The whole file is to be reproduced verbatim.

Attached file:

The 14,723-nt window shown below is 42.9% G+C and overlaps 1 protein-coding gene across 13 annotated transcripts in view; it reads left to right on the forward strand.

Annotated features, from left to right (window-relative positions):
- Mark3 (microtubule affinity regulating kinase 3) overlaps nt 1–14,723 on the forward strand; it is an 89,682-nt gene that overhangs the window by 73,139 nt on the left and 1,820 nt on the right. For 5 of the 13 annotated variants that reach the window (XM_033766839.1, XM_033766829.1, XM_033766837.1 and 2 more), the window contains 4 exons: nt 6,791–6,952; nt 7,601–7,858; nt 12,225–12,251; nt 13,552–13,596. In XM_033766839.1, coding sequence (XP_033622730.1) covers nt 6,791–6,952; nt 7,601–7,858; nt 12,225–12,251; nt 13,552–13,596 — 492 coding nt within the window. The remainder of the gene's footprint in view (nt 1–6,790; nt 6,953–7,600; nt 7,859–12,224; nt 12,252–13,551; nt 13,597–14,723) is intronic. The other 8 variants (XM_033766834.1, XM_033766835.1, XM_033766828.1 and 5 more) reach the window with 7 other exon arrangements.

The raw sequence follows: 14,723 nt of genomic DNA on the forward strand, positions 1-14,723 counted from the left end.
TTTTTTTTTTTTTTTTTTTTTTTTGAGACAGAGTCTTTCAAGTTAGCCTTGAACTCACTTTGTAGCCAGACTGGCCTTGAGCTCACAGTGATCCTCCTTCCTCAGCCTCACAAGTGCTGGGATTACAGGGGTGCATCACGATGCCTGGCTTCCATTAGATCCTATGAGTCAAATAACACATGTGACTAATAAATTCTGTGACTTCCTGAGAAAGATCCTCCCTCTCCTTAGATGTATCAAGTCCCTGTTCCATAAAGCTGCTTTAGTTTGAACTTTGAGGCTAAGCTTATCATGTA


The 14,723-nt window shown below is 42.9% G+C and overlaps 1 protein-coding gene across 13 annotated transcripts in view; it reads left to right on the forward strand.

Annotated features, from left to right (window-relative positions):
- Mark3 (microtubule affinity regulating kinase 3) overlaps nt 1–14,723 on the forward strand; it is an 89,682-nt gene that overhangs the window by 73,139 nt on the left and 1,820 nt on the right. For 5 of the 13 annotated variants that reach the window (XM_033766839.1, XM_033766829.1, XM_033766837.1 and 2 more), the window contains 4 exons: nt 6,791–6,952; nt 7,601–7,858; nt 12,225–12,251; nt 13,552–13,596. In XM_033766839.1, coding sequence (XP_033622730.1) covers nt 6,791–6,952; nt 7,601–7,858; nt 12,225–12,251; nt 13,552–13,596 — 492 coding nt within the window. The remainder of the gene's footprint in view (nt 1–6,790; nt 6,953–7,600; nt 7,859–12,224; nt 12,252–13,551; nt 13,597–14,723) is intronic. The other 8 variants (XM_033766834.1, XM_033766835.1, XM_033766828.1 and 5 more) reach the window with 7 other exon arrangements.

The raw sequence follows: 14,723 nt of genomic DNA on the forward strand, positions 1-14,723 counted from the left end.
TTTTTTTTTTTTTTTTTTTTTTTTGAGACAGAGTCTTTCAAGTTAGCCTTGAACTCACTTTGTAGCCAGACTGGCCTTGAGCTCACAGTGATCCTCCTTCCTCAGCCTCACAAGTGCTGGGATTACAGGGGTGCATCACGATGCCTGGCTTCCATTAGATCCTATGAGTCAAATAACACATGTGACTAATAAATTCTGTGACTTCCTGAGAAAGATCCTCCCTCTCCTTAGATGTATCAAGTCCCTGTTCCATAAAGCTGCTTTAGTTTGAACTTTGAGGCTAAGCTTATCATGTA